Mortgage Rates Unchanged, Even As the Market Warms to the Possibility of a March Rate Hike


The average 30-year mortgage rate rose by 1 basis point to 3.99% on Wednesday, which equates to a $476.84 monthly payment per $100,000 borrowed. (A basis point equals one hundredth of a percentage point). A month ago, the equivalent payment was higher by $2.31.

The average 15-year mortgage rate was unchanged at 3.15%, equating to a $697.82 monthly payment per $100,000 borrowed. A month ago, the equivalent payment was higher by $1.45.

Rate (National Average)

Today

1 Month Ago

30-year fixed jumbo

4.24%

4.41%

30-year fixed

3.99%

4.03%

15-year fixed

3.15%

3.18%

30-year fixed refi

4.01%

4.07%

15-year fixed refi

3.20%

3.19%

5/1 ARM

3.13%

3.29%

5/1 ARM refi

3.24%

3.50%

5/1 ARM: ADJUSTABLE-RATE MORTGAGE WITH AN INITIAL FIXED five-YEAR INTEREST RATE. DATA SOURCE: BLOOMBERG. RATES MAY INCLUDE POINTS.

Businessman contemplating a highway labeled "interest rates" that rises on the horizon.

Image source: Getty Images.

Mortgage rates little changed, even as the market warms to the possibility of a March rate hike

In a note published on Tuesday, Morgan Stanley predicted that the Federal Reserve would next raise interest rates in September, but that note now looks like a dove lost among the market's cast of hawks following Federal Reserve Chair Janet Yellen's appearance before the Senate Banking Committee on Wednesday.

Indeed, the probability of a March rate hike was reflected in federal funds futures prices, which rose to 44% today, from 34% yesterday. Presumably, that increase is the product of off-the-cuff comments from Yellen in response to senators' questions, as the same prepared remarks were submitted to the House's Committee on Financial Services yesterday. These are the key passages regarding interest rates (italics denote my emphasis):

As I noted on previous occasions, waiting too long to remove accommodation would be unwise, potentially requiring the [Federal Open Market Committee] to eventually raise rates rapidly, which could risk disrupting financial markets and pushing the economy into recession.

This is a general statement, but it suggests that policymakers are mindful that the balance of risks has shifted such that the risk of waiting too long to raise now supersedes the risk of acting precipitously and choking off the recovery.

Incoming data suggest that labor market conditions continue to strengthen and inflation is moving up to 2 percent, consistent with the Committee's expectations. At our upcoming meetings, the Committee will evaluate whether employment and inflation are continuing to evolve in line with these expectations, in which case a further adjustment of the federal funds rate would likely be appropriate.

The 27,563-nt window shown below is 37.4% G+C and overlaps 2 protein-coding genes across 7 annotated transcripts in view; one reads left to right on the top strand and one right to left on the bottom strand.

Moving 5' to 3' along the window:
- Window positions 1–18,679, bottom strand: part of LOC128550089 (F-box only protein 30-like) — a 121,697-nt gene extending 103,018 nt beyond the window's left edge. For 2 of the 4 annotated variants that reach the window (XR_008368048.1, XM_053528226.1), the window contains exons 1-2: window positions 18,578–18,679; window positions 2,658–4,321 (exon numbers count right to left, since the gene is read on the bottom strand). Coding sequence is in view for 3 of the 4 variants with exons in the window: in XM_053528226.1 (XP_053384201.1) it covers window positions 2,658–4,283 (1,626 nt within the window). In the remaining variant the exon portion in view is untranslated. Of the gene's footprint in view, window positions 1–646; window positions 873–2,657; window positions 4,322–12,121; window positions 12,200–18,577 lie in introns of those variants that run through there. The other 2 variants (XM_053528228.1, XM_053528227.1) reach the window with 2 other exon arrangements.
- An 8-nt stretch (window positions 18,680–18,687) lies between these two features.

In other words, based on the current expected trajectory for the economy, a rate rise would be appropriate at "upcoming meetings":

The committee's view that gradual increases in the federal funds rate will likely be appropriate reflects the expectation that the neutral federal funds rate -- that is, the interest rate that is neither expansionary nor contractionary and that keeps the economy operating on an even keel -- will rise somewhat over time .

Translation: As the economy continues to shake off the post-crisis doldrums, the level that is desirable for the federal funds rate will continue to rise.

10 stocks we like better than Wal-Mart
When investing geniuses David and Tom Gardner have a stock tip, it can pay to listen. After all, the newsletter they have run for over a decade, the Motley Fool Stock Advisor, has tripled the market.*

David and Tom just revealed what they believe are the ten best stocks  for investors to buy right now... and Wal-Mart wasn't one of them! That's right -- they think these 10 stocks are even better buys.

Click here  to learn about these picks!

*Stock Advisor returns as ofDecember 12 , 2016
The author(s) may have a position in any stocks mentioned.

Alex Dumortier, CFA has no position in any stocks mentioned. The Motley Fool has no position in any of the stocks mentioned. The Motley Fool has a disclosure policy .

The views and opinions expressed herein are the views and opinions of the author and do not necessarily reflect those of Nasdaq, Inc.



This article appears in: Personal Finance , Stocks


More from Motley Fool

Subscribe






Motley Fool
Contributor:

Motley Fool

Market News, Investing
Follow on:

Find a Credit Card

Select a credit card product by:
Select an offer:
Search
Data Provided by BankRate.com